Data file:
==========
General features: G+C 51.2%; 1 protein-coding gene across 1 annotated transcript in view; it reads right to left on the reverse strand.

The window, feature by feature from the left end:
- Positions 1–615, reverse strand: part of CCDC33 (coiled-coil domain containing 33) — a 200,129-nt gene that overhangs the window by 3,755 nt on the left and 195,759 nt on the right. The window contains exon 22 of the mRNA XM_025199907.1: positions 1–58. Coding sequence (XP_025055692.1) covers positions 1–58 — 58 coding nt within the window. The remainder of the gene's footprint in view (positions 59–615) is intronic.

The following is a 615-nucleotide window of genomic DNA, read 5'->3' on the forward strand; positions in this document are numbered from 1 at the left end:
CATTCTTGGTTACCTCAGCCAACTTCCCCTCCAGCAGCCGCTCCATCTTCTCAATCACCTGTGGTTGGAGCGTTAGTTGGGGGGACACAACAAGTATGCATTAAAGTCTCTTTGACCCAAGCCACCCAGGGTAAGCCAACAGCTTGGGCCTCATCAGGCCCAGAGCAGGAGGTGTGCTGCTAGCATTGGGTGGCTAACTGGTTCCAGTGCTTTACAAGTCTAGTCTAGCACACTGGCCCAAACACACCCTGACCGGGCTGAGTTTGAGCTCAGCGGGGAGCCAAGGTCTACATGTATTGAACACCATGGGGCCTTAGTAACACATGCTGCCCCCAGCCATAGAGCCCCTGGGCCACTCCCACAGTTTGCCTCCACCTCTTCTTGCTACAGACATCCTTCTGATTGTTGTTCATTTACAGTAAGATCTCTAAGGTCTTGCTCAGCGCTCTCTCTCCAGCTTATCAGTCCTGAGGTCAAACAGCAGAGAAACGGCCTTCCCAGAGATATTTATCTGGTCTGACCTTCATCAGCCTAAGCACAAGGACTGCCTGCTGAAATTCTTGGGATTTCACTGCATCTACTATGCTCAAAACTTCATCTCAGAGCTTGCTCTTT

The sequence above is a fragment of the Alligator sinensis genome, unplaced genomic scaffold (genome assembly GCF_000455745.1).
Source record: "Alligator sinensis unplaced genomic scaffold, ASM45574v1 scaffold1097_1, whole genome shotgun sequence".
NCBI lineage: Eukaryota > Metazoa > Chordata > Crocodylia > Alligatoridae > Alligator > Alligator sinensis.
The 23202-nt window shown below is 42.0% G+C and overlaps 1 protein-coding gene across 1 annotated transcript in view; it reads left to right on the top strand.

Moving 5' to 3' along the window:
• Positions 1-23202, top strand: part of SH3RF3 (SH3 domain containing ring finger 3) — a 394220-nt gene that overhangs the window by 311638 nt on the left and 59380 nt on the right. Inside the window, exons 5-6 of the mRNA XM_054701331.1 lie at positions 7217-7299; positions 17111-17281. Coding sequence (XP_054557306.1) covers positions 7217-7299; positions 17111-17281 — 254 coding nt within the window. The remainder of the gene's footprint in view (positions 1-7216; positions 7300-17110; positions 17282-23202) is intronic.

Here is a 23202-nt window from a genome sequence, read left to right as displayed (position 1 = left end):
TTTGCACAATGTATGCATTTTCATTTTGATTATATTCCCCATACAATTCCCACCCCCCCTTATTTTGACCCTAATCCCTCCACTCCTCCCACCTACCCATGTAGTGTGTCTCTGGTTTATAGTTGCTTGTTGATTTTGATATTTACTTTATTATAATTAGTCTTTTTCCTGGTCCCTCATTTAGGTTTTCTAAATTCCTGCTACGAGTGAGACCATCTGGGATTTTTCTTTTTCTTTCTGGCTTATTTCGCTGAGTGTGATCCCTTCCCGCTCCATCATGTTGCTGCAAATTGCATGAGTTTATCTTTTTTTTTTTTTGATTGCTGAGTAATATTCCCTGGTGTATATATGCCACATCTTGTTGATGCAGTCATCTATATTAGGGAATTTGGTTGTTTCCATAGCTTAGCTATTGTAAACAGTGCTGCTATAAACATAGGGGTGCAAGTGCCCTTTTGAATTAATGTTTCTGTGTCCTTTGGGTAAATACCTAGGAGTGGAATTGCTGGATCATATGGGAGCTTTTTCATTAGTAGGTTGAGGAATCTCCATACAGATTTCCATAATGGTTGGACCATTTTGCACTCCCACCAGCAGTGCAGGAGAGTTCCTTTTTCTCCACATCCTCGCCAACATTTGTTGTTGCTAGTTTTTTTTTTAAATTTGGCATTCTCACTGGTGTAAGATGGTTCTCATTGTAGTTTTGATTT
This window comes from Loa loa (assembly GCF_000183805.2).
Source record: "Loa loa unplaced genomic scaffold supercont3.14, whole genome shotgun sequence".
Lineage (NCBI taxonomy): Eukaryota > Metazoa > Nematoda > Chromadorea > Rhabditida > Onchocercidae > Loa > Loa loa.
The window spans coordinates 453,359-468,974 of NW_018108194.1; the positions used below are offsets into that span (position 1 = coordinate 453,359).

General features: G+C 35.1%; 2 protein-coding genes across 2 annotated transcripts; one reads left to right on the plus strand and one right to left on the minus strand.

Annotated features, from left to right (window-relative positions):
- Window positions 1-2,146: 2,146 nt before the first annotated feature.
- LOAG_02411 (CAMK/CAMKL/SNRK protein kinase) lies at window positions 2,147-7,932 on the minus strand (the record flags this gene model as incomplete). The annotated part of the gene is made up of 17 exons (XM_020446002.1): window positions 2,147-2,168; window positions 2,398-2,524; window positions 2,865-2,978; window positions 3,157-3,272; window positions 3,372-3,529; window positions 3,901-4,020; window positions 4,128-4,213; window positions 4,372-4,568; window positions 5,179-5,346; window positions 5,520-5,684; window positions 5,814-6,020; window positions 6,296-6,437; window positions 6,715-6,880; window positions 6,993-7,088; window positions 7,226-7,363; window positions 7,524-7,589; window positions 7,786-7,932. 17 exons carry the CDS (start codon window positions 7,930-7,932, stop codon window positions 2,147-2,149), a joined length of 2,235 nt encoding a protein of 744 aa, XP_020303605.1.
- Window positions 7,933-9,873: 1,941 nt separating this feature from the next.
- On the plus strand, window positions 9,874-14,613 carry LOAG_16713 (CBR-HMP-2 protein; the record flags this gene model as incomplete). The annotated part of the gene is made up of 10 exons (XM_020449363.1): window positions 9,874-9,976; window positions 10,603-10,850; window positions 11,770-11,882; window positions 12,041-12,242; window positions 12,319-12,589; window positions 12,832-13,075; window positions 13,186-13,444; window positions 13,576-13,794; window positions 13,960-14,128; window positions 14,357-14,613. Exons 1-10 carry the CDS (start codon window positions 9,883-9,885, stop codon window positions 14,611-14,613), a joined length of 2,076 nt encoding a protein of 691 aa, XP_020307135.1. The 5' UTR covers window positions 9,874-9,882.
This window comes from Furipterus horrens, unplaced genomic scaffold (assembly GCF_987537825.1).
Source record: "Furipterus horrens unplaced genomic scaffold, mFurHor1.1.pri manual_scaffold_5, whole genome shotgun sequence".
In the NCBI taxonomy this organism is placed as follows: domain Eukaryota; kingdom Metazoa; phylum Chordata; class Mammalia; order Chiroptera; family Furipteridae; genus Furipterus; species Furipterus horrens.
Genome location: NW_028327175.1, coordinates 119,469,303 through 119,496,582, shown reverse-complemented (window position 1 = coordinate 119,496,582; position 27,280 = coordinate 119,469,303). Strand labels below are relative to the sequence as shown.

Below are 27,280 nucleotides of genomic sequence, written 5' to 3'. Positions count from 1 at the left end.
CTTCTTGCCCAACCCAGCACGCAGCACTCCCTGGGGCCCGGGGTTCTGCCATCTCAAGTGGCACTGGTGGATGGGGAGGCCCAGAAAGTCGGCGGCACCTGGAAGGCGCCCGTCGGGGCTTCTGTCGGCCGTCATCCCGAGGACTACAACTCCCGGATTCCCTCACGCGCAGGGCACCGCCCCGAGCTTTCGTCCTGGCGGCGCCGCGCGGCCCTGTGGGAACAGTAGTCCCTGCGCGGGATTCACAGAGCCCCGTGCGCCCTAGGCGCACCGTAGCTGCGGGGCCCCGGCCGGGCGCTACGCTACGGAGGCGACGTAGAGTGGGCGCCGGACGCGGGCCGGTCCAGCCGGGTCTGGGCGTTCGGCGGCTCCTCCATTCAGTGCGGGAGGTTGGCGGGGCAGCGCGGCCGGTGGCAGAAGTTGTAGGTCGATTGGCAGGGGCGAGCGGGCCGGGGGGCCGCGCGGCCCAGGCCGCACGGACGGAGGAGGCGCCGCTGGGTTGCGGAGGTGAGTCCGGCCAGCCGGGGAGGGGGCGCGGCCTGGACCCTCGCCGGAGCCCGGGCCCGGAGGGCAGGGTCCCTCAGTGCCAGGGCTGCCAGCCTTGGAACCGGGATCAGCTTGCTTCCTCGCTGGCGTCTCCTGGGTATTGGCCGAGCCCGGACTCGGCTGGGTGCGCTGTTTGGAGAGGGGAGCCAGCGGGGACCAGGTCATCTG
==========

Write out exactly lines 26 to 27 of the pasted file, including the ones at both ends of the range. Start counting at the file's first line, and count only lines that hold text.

In the NCBI taxonomy this organism is placed as follows: domain Eukaryota; kingdom Metazoa; phylum Chordata; class Mammalia; order Chiroptera; family Furipteridae; genus Furipterus; species Furipterus horrens.
Genome location: NW_028327175.1, coordinates 119,469,303 through 119,496,582, shown reverse-complemented (window position 1 = coordinate 119,496,582; position 27,280 = coordinate 119,469,303). Strand labels below are relative to the sequence as shown.